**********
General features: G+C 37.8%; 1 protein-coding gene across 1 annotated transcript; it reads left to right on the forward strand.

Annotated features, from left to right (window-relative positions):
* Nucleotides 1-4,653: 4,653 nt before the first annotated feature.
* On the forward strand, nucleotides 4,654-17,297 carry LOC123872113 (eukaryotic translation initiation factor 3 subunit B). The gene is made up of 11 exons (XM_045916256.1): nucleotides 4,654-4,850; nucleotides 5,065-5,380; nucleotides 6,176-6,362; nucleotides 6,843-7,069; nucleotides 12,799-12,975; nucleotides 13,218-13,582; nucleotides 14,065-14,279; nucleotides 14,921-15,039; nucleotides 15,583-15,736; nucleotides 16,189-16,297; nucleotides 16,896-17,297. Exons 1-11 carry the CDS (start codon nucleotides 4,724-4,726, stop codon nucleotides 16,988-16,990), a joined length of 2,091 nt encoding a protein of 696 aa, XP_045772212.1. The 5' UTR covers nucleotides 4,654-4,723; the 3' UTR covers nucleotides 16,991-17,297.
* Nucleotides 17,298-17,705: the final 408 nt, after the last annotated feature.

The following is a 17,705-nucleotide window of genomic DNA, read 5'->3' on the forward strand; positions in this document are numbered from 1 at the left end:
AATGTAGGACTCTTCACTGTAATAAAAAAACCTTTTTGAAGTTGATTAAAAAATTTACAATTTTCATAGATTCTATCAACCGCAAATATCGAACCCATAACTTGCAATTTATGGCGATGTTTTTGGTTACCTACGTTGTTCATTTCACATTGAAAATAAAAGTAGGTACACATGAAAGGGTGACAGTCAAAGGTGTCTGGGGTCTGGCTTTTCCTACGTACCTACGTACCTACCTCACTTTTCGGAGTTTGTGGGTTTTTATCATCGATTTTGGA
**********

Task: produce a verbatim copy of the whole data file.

General features: G+C 37.8%; 1 protein-coding gene across 1 annotated transcript; it reads left to right on the forward strand.

Annotated features, from left to right (window-relative positions):
* Nucleotides 1-4,653: 4,653 nt before the first annotated feature.
* On the forward strand, nucleotides 4,654-17,297 carry LOC123872113 (eukaryotic translation initiation factor 3 subunit B). The gene is made up of 11 exons (XM_045916256.1): nucleotides 4,654-4,850; nucleotides 5,065-5,380; nucleotides 6,176-6,362; nucleotides 6,843-7,069; nucleotides 12,799-12,975; nucleotides 13,218-13,582; nucleotides 14,065-14,279; nucleotides 14,921-15,039; nucleotides 15,583-15,736; nucleotides 16,189-16,297; nucleotides 16,896-17,297. Exons 1-11 carry the CDS (start codon nucleotides 4,724-4,726, stop codon nucleotides 16,988-16,990), a joined length of 2,091 nt encoding a protein of 696 aa, XP_045772212.1. The 5' UTR covers nucleotides 4,654-4,723; the 3' UTR covers nucleotides 16,991-17,297.
* Nucleotides 17,298-17,705: the final 408 nt, after the last annotated feature.

The following is a 17,705-nucleotide window of genomic DNA, read 5'->3' on the forward strand; positions in this document are numbered from 1 at the left end:
AATGTAGGACTCTTCACTGTAATAAAAAAACCTTTTTGAAGTTGATTAAAAAATTTACAATTTTCATAGATTCTATCAACCGCAAATATCGAACCCATAACTTGCAATTTATGGCGATGTTTTTGGTTACCTACGTTGTTCATTTCACATTGAAAATAAAAGTAGGTACACATGAAAGGGTGACAGTCAAAGGTGTCTGGGGTCTGGCTTTTCCTACGTACCTACGTACCTACCTCACTTTTCGGAGTTTGTGGGTTTTTATCATCGATTTTGGA